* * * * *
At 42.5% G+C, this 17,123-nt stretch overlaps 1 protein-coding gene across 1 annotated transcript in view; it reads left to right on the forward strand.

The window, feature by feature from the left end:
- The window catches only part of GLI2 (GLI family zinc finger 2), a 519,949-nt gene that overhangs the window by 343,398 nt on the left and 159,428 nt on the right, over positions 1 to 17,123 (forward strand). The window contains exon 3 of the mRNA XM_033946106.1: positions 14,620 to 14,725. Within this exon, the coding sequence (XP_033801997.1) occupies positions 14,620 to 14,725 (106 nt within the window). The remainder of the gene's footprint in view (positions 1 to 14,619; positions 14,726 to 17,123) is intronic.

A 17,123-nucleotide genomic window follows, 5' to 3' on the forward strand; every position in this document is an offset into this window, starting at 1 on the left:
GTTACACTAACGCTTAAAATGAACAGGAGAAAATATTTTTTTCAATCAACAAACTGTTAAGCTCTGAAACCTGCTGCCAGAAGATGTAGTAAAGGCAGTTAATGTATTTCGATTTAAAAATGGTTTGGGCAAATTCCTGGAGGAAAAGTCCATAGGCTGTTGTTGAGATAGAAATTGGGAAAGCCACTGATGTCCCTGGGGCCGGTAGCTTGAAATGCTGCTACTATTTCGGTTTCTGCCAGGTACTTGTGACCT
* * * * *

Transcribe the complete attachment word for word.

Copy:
At 42.5% G+C, this 17,123-nt stretch overlaps 1 protein-coding gene across 1 annotated transcript in view; it reads left to right on the forward strand.

The window, feature by feature from the left end:
- The window catches only part of GLI2 (GLI family zinc finger 2), a 519,949-nt gene that overhangs the window by 343,398 nt on the left and 159,428 nt on the right, over positions 1 to 17,123 (forward strand). The window contains exon 3 of the mRNA XM_033946106.1: positions 14,620 to 14,725. Within this exon, the coding sequence (XP_033801997.1) occupies positions 14,620 to 14,725 (106 nt within the window). The remainder of the gene's footprint in view (positions 1 to 14,619; positions 14,726 to 17,123) is intronic.

A 17,123-nucleotide genomic window follows, 5' to 3' on the forward strand; every position in this document is an offset into this window, starting at 1 on the left:
GTTACACTAACGCTTAAAATGAACAGGAGAAAATATTTTTTTCAATCAACAAACTGTTAAGCTCTGAAACCTGCTGCCAGAAGATGTAGTAAAGGCAGTTAATGTATTTCGATTTAAAAATGGTTTGGGCAAATTCCTGGAGGAAAAGTCCATAGGCTGTTGTTGAGATAGAAATTGGGAAAGCCACTGATGTCCCTGGGGCCGGTAGCTTGAAATGCTGCTACTATTTCGGTTTCTGCCAGGTACTTGTGACCT